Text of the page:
Released on Blu-ray Disc on January 26th, 2010
Also available on DVD


Film Rating: B-
Video (1-20): 18
Audio (1-20): 18
Extras: C+

In the not too distant future, the growing disconnect many feel with the world reaches a breaking point with the invention of Surrogates, life-like robots that interface with the human mind and take our place in the active world. Stoked by the paranoia about real world dangers brought on by the 24-hour news networks, and the general uncertainty of life, the world's population quickly embraces this new form of risk free-living.

Within 5 years of their invention, 90% of the human race rarely leaves their own houses, living virtually through their Surrogates instead. But when the son of the creator of Surrogacy is murdered in a seemingly impossible fashion, Detective Tom Greer (Bruce Willis) and his partner are assigned to investigate the first homicide case in years, and they quickly discover that this particular "rabbit hole" goes much deeper than anyone expected.

As a film, Surrogates presents a very specific visual look, with muted colors the order of the day. This is accurately reproduced on Blu-ray. So too is something people might question: Digital noise reduction has been deliberately used to carefully scrub away fine skin detail on all of the Surrogate bodies to give them an artificial, plastic look. But when their operators tumble out of their VR chairs, all the texture, stubble and drooly grit of someone who spends 18 hours a day wired to a machine is visible on screen. This is an extremely processed and stylized presentation by design, and that look is accurately presented on disc. On the audio front, it's a rare thing when a Hollywood film knows when to be quiet, but Surrogates strikes a great sonic contrast between the "real" world and the bubbles of "safety" people have built around themselves. But when it's time to kick ass, Surrogates delivers. Especially thrilling is a helicopter crash sequence and the chase that follows it, featuring everything audiophiles crave from DTS-HD lossless, including a literally spinning soundfield.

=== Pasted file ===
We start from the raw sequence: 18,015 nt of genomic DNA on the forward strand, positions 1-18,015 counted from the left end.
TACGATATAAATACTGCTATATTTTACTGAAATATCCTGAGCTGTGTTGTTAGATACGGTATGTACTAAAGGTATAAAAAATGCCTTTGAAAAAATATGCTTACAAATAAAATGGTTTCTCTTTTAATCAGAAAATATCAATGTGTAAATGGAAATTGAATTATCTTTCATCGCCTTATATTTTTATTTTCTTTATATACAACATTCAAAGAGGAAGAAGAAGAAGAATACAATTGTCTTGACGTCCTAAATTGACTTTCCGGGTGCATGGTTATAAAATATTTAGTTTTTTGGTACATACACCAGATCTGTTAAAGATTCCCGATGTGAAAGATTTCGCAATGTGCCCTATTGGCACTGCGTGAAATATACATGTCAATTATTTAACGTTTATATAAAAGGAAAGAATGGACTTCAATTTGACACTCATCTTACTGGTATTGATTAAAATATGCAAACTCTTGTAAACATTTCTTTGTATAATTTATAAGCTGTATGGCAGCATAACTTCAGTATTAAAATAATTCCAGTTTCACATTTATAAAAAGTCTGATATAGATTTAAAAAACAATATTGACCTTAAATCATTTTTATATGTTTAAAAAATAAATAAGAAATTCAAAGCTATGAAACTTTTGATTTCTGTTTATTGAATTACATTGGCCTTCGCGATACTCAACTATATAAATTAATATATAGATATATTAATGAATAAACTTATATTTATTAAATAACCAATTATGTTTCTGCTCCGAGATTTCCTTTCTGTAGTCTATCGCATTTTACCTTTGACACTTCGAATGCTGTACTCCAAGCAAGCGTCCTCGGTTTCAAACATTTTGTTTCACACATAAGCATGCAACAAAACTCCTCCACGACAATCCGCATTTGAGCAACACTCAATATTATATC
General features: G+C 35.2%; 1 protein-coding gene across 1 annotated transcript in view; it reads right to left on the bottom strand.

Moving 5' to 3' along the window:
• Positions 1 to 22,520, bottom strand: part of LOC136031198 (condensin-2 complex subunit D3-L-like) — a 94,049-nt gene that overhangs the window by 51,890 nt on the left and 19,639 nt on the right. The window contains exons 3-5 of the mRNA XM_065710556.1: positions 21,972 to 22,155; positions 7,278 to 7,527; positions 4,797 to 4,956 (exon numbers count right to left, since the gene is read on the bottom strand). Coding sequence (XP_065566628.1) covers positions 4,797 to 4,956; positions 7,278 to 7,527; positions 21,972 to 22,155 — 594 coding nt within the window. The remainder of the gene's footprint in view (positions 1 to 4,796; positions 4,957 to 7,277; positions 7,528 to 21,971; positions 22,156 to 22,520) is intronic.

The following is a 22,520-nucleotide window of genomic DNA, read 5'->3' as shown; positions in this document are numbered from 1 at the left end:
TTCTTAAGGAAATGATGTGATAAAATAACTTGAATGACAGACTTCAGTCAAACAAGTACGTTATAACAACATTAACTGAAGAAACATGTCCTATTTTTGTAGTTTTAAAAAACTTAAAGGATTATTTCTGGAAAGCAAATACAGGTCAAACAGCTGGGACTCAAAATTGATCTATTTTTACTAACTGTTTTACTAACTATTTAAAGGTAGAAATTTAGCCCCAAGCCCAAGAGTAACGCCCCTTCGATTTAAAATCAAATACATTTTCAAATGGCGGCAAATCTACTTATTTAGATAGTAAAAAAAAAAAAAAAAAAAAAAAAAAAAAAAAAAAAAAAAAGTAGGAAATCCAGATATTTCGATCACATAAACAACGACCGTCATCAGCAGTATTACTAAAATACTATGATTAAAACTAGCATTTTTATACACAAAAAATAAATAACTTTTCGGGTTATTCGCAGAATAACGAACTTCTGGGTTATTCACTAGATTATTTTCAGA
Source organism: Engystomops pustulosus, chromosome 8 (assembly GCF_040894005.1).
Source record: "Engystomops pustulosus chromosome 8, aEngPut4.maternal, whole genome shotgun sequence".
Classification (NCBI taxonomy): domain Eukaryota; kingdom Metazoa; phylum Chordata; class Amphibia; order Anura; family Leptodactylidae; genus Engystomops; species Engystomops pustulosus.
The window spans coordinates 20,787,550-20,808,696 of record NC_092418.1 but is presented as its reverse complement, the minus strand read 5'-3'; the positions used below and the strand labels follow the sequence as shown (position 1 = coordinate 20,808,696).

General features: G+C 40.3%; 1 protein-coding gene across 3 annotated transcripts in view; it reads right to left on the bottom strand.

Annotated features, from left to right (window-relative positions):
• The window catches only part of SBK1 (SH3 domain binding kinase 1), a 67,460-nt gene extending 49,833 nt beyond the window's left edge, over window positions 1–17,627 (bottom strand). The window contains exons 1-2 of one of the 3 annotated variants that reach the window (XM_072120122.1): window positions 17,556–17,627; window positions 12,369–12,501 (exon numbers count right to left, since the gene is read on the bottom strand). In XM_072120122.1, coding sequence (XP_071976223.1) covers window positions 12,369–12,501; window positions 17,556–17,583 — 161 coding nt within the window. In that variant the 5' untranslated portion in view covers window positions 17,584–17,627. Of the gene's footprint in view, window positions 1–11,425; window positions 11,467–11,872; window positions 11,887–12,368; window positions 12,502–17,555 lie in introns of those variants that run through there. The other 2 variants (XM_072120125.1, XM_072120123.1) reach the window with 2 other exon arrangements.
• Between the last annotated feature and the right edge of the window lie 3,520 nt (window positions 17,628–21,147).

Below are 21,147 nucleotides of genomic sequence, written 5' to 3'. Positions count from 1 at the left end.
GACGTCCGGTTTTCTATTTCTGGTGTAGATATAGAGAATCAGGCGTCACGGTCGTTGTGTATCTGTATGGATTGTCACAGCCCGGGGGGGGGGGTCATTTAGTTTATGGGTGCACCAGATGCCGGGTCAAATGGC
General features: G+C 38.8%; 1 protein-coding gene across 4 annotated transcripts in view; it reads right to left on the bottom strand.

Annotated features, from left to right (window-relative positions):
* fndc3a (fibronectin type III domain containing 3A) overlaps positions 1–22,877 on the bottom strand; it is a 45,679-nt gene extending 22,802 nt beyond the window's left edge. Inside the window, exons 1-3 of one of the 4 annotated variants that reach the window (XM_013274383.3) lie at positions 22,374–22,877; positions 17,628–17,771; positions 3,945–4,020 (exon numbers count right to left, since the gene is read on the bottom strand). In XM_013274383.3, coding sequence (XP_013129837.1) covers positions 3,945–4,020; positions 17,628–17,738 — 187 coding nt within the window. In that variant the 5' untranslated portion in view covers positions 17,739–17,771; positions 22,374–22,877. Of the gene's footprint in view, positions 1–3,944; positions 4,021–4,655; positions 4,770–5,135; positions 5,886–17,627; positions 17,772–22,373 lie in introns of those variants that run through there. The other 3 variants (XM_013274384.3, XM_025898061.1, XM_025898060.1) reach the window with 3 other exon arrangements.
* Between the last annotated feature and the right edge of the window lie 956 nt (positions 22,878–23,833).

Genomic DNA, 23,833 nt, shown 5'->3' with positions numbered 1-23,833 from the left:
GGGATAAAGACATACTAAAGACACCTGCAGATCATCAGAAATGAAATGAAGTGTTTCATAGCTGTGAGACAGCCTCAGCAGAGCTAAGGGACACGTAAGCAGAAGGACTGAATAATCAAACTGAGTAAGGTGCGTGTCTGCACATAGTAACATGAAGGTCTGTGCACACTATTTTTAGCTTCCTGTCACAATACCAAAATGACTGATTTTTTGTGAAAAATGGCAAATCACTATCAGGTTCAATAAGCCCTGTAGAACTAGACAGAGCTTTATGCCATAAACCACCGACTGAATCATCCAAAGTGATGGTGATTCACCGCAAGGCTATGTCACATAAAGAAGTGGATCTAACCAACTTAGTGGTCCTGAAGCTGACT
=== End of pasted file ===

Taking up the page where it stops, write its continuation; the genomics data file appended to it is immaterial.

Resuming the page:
While Surrogates did well in theatres overseas, its domestic take wasn't the greatest. As such, the bonus package here isn't much to write home about. Director Jonathan Mostow delivers a good commentary that goes into some of the reasons behind the film's aesthetic choices, and it's worth a listen. The featurette A More Perfect You describes the science and philosophy behind the movie's themes, while Breaking the Frame compares the film to the original graphic novel on which it's based. Also included are a few deleted scenes and Breaking Benjamin's I Will Not Bow music video.

Surrogates is an interesting, if flawed film. A lot of great hard Sci-Fi themes are explored here, but its short running time makes the story feel rather incomplete. (I can't shake the feeling that there's a lot more than just 6 minutes' worth of deleted scenes floating around somewhere.) Still, I personally liked it. Willis turns in one of his more nuanced performances in a while, and the supporting cast is fun to watch (though I'm now more convinced than ever that James Cromwell really DOES have a secret lab in his basement, IS the creator of warp drive and is ALSO the three-time Father of Robotics). It may be far from exceptional, but Surrogates is solid and doesn't fail to mildly entertain.

Jeff Kleist